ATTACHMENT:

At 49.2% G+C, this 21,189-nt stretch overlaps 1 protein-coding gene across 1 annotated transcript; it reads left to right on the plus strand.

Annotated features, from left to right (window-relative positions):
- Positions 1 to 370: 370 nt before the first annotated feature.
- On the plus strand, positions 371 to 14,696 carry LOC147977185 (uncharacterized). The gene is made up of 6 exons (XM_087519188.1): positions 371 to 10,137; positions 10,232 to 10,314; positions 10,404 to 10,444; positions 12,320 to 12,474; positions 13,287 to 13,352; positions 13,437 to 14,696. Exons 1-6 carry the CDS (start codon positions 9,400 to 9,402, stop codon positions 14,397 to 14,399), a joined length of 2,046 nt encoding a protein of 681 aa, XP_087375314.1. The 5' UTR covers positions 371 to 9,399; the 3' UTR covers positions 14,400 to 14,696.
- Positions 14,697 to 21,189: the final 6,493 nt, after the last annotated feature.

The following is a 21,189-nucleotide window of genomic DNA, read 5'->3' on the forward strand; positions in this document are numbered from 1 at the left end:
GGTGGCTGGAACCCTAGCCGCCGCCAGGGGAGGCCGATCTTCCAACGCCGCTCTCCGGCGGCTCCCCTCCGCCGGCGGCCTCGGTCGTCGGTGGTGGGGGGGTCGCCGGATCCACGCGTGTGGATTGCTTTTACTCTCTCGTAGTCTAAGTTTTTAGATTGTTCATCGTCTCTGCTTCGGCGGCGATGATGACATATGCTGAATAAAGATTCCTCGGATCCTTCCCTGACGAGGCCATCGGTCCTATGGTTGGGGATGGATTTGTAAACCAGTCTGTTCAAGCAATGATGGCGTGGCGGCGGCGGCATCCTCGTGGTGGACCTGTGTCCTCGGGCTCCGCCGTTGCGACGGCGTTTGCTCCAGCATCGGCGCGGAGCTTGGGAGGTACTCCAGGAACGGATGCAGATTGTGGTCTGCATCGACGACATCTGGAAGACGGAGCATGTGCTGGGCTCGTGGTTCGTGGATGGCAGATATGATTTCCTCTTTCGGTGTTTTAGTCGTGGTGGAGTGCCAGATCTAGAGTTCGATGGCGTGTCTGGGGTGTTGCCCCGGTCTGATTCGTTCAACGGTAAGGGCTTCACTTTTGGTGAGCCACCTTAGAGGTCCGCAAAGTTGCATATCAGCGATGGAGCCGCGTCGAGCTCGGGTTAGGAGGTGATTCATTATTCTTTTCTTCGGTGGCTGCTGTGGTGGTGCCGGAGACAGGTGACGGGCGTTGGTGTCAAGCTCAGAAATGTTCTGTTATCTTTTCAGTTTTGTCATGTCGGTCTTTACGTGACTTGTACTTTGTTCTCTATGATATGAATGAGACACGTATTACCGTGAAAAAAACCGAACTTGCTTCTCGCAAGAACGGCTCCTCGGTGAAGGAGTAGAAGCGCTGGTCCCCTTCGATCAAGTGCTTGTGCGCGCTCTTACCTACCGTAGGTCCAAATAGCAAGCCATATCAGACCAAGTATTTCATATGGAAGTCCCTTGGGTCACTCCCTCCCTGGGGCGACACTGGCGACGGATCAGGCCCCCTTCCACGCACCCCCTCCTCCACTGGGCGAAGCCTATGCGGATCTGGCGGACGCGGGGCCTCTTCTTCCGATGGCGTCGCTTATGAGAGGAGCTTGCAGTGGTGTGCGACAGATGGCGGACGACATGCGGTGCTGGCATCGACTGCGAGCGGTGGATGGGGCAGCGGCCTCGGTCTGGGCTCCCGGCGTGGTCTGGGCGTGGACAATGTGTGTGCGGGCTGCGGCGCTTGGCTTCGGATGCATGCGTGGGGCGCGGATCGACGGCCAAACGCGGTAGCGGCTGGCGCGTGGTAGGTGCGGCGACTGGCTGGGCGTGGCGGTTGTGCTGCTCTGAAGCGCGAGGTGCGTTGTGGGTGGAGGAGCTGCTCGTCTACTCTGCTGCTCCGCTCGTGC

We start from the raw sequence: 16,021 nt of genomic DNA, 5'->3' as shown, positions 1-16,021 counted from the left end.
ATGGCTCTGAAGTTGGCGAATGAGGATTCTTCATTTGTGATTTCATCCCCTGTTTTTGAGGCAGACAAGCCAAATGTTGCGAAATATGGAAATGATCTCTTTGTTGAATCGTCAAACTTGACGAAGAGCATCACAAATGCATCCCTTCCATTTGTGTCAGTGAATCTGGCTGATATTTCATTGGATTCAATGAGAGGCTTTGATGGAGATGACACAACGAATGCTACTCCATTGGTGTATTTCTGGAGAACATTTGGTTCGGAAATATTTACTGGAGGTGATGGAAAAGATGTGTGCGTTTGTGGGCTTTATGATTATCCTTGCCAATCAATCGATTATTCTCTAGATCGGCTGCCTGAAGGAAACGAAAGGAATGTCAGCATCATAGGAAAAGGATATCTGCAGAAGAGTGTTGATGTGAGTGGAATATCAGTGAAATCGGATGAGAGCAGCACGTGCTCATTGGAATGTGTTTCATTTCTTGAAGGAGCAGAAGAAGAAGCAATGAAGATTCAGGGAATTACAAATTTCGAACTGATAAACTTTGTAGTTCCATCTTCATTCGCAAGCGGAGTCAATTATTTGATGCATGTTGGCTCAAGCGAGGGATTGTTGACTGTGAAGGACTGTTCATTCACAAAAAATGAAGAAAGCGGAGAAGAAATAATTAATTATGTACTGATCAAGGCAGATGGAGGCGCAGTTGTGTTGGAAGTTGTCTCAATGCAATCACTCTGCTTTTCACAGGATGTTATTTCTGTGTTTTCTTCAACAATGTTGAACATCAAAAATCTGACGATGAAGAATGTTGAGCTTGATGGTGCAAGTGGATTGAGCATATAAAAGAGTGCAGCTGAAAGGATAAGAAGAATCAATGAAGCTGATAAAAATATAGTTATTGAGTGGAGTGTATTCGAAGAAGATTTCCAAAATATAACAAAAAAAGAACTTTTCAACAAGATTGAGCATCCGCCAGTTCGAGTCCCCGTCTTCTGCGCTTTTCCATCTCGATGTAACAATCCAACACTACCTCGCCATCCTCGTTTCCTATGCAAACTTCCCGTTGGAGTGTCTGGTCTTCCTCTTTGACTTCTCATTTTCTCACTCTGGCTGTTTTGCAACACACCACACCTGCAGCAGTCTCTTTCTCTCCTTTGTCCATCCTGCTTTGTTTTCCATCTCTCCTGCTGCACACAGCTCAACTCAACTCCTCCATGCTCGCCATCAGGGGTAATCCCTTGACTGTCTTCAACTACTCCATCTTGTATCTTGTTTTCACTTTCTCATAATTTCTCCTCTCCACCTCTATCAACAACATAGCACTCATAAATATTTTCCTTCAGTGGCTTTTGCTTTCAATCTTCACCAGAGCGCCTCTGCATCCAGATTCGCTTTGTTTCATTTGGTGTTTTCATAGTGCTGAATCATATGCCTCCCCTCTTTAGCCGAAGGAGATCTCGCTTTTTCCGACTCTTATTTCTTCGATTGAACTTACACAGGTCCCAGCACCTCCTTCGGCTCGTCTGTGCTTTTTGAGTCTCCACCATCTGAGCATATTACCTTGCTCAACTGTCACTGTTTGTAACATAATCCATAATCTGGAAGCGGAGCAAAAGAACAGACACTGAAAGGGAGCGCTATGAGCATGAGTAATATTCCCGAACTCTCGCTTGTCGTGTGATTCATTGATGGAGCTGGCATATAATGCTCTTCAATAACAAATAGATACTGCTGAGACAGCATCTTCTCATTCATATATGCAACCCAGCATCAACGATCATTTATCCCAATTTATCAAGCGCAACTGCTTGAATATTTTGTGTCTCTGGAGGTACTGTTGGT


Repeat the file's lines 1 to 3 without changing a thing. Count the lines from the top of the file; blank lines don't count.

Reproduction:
At 49.2% G+C, this 21,189-nt stretch overlaps 1 protein-coding gene across 1 annotated transcript; it reads left to right on the plus strand.

Annotated features, from left to right (window-relative positions):
- Positions 1 to 370: 370 nt before the first annotated feature.